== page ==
Vicki Bendure, APR, 540-687-3360 (o) / 202-374-9259 (c), Vicki@bendurepr.com
Elizabeth Lynch, (914) 997-4286, email@example.com
Meghan Blackburn, 540-687-5099 (o) /859-492-6303 (c), firstname.lastname@example.org
Todd Dezen, (914) 997-4608, email@example.com
March of Dimes Award Abstract at SMFM Meeting
SAN FRANCISCO, Feb. 14, 2013—In a study to be presented today at the Society for Maternal-Fetal Medicine’s 33rd annual meeting, The Pregnancy Meeting ™, researchers will report findings that suggest that 17P, a form of progesterone, is not effective in preventing preterm birth among women with twin pregnancies — and may possibly be harmful.
While 17P (17 alpha-hydroxyprogesterone caproate) has been shown to prevent premature delivery among about one-third of women with a singleton pregnancy who have experienced a prior preterm delivery, this latest research shows that 17P prescriptions can’t do the same for moms having twins, the authors say.
“We found that 17P was not effective in women with twin pregnancies and a short cervix (defined as less than 25 mm between 24 and 32 weeks),” says Philippe Deruelle, MD, with the Department of Obstetrics and Gynecology at Hôpital Jeanne de Flandre, Université Lille 2, France, and one of the study’s authors. “We actually seemed to have found an increase in the rate of preterm delivery before 32 weeks in the treatment group when compared to the non-treatment group.”
For the study reported in the abstract, entitled: Prevention of preterm delivery by 17 alpha-hydroxyprogesterone caproate in asymptomatic twin pregnancies with a short cervix: a randomized controlled trial, Dr. Deruelle and his colleagues conducted their trial on 165 women over the age of 18 at 10 university hospitals between June 2006 and January 2010. Outcome data was available for 161 of the 165 (97.6%) women.
“Twins are very high risk for preterm delivery, in fact, 60 percent of twins are born too soon. We can’t assume that what works for singleton pregnancies will work with multiples such as twins or triplets,” says Edward R. B. McCabe, MD, PhD, March of Dimes senior vice president and medical director. “This research finding is valuable because it will guide the care of women with a multi-fetal pregnancy, and highlights the need to better understand how to prevent preterm births for multiples.”
Dr. Deruelle recommends that women who know they are pregnant with twins get an ultrasound to measure their cervical length, as this factor has shown to predict which women with twins are at higher risk for premature pregnancy.
Dr. McCabe will present Dr. Deruelle with the March of Dimes award for Best Abstract in Prematurity at the SMFM’s Annual Meeting. 2013 marks the 10th year the March of Dimes award has been presented.
In addition to Dr. Deruelle, the study was conducted by Marie Victoire Senat, Hopital Bicêtre, Hopital Antoine Béclère, APHP, Paris Sud, Faculté de Medecine Paris XI, Department of Obstetrics and Gynecology in Clamart, France; Norbert Winer, Hôpital Mère-Enfant, Department of Obstetrics and Gynecology in Nantes, France; and Patrick Rozenberg, Hôpital Poissy Saint-Germain, Department of Obstetrics and Gynecology in Poissy, France.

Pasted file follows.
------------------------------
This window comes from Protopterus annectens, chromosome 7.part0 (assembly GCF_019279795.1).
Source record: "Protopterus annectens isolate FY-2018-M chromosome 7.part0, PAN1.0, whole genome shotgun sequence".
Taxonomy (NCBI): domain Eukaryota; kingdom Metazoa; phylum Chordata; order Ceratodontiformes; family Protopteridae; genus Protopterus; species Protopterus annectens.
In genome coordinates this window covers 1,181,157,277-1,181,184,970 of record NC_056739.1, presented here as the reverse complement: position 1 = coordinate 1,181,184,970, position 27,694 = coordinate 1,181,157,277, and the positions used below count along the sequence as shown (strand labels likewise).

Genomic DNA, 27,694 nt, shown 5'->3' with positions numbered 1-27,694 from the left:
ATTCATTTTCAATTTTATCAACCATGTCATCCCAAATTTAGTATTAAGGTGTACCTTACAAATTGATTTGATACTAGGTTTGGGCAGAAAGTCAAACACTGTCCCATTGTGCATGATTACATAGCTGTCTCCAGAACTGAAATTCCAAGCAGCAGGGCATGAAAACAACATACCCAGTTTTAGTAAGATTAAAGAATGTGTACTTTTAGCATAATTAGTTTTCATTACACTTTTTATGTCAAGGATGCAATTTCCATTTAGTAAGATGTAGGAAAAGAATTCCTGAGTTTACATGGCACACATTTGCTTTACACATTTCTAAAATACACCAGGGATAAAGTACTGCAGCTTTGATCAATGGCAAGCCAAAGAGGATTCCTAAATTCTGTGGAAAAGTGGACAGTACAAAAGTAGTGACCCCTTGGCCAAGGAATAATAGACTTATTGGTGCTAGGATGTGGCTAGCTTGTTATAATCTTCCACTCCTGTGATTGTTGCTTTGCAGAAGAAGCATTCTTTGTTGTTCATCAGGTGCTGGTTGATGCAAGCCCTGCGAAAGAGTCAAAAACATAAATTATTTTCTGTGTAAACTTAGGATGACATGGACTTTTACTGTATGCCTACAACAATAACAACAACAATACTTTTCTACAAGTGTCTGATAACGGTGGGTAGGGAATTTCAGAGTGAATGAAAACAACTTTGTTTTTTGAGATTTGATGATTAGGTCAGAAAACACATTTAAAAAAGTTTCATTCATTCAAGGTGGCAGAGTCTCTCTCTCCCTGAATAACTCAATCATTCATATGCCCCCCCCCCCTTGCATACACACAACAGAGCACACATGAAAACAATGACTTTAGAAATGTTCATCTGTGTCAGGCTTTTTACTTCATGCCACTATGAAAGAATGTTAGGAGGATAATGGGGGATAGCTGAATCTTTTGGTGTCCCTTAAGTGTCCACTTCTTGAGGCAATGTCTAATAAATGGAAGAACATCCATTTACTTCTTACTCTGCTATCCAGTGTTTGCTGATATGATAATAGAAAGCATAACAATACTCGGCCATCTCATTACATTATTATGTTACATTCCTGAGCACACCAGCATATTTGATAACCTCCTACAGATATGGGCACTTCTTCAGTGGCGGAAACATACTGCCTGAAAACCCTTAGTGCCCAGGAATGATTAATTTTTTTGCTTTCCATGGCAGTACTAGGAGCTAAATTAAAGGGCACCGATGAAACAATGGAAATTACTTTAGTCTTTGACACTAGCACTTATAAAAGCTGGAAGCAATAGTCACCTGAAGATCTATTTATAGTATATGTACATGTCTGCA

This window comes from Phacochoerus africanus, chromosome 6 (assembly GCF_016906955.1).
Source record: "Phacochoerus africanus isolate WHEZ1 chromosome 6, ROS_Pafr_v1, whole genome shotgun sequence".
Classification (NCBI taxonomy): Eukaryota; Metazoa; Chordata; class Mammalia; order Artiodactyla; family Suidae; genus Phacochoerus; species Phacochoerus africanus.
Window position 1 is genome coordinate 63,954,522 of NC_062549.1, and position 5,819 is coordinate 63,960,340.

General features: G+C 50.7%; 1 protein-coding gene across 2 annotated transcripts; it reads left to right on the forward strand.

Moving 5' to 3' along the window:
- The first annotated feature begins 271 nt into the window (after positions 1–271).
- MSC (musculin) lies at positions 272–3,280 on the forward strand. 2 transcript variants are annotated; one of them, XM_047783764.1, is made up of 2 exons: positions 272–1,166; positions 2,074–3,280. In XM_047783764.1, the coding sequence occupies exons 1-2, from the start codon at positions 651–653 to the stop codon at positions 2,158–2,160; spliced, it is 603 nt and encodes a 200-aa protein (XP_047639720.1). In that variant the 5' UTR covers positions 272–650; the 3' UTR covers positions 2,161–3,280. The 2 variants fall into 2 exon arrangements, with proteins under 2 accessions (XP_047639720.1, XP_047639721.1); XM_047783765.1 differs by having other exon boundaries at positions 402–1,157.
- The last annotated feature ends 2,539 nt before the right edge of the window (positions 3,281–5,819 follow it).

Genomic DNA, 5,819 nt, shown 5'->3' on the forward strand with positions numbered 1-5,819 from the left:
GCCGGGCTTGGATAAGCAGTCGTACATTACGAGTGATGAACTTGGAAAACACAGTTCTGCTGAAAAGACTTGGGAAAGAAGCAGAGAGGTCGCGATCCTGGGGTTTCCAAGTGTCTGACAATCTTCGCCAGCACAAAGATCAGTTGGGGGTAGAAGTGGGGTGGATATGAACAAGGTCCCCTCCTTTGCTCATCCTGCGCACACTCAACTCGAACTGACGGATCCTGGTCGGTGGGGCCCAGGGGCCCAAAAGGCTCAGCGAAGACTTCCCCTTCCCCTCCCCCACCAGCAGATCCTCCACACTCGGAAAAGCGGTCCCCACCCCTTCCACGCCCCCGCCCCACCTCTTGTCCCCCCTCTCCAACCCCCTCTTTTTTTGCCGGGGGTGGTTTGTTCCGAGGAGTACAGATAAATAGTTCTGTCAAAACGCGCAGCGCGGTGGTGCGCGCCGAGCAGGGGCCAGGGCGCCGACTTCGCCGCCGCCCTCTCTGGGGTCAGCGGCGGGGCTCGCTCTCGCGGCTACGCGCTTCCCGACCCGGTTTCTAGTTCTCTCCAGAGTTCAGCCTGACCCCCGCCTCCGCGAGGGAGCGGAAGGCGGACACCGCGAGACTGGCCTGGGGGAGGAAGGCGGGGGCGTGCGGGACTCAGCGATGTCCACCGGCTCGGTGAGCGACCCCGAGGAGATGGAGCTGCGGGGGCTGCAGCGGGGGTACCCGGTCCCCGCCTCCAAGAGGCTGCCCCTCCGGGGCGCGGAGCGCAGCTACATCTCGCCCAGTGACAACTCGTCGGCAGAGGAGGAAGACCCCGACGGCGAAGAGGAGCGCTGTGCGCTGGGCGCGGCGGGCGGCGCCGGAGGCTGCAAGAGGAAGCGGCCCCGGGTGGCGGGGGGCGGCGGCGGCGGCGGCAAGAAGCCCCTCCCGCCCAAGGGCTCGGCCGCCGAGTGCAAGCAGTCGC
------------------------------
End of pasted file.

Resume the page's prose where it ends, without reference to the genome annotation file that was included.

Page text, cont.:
A copy of the abstract is available http://www.smfmnewsroom.org/wp-content/uploads/2013/01/1-8.pdf and below.
The Society for Maternal-Fetal Medicine (est. 1977) is a non-profit membership group for obstetricians/gynecologists who have additional formal education and training in maternal-fetal medicine. The society is devoted to reducing high-risk pregnancy complications by providing continuing education to its 2,000 members on the latest pregnancy assessment and treatment methods. It also serves as an advocate for improving public policy, and expanding research funding and opportunities for maternal-fetal medicine. The group hosts an annual scientific meeting in which new ideas and research in the area of maternal-fetal medicine are unveiled and discussed. For more information, visit www.smfm.org or www.facebook.com/SocietyforMaternalFetalMedicine.
In 2013, the March of Dimes celebrates its 75th Anniversary and its ongoing work to help babies get a healthy start in life. Early research led to the Salk and Sabin polio vaccines that all babies still receive. Other breakthroughs include new treatments for premature infants and children with birth defects. About 4 million babies are born each year in the United States, and all have benefitted from March of Dimes lifesaving research and education. The March of Dimes is the leading nonprofit organization for pregnancy and baby health. With chapters nationwide and its premier event, March for Babies®, the March of Dimes works to improve the health of babies by preventing birth defects, premature birth and infant mortality. For the latest resources and information, visit marchofdimes.com or nacersano.org.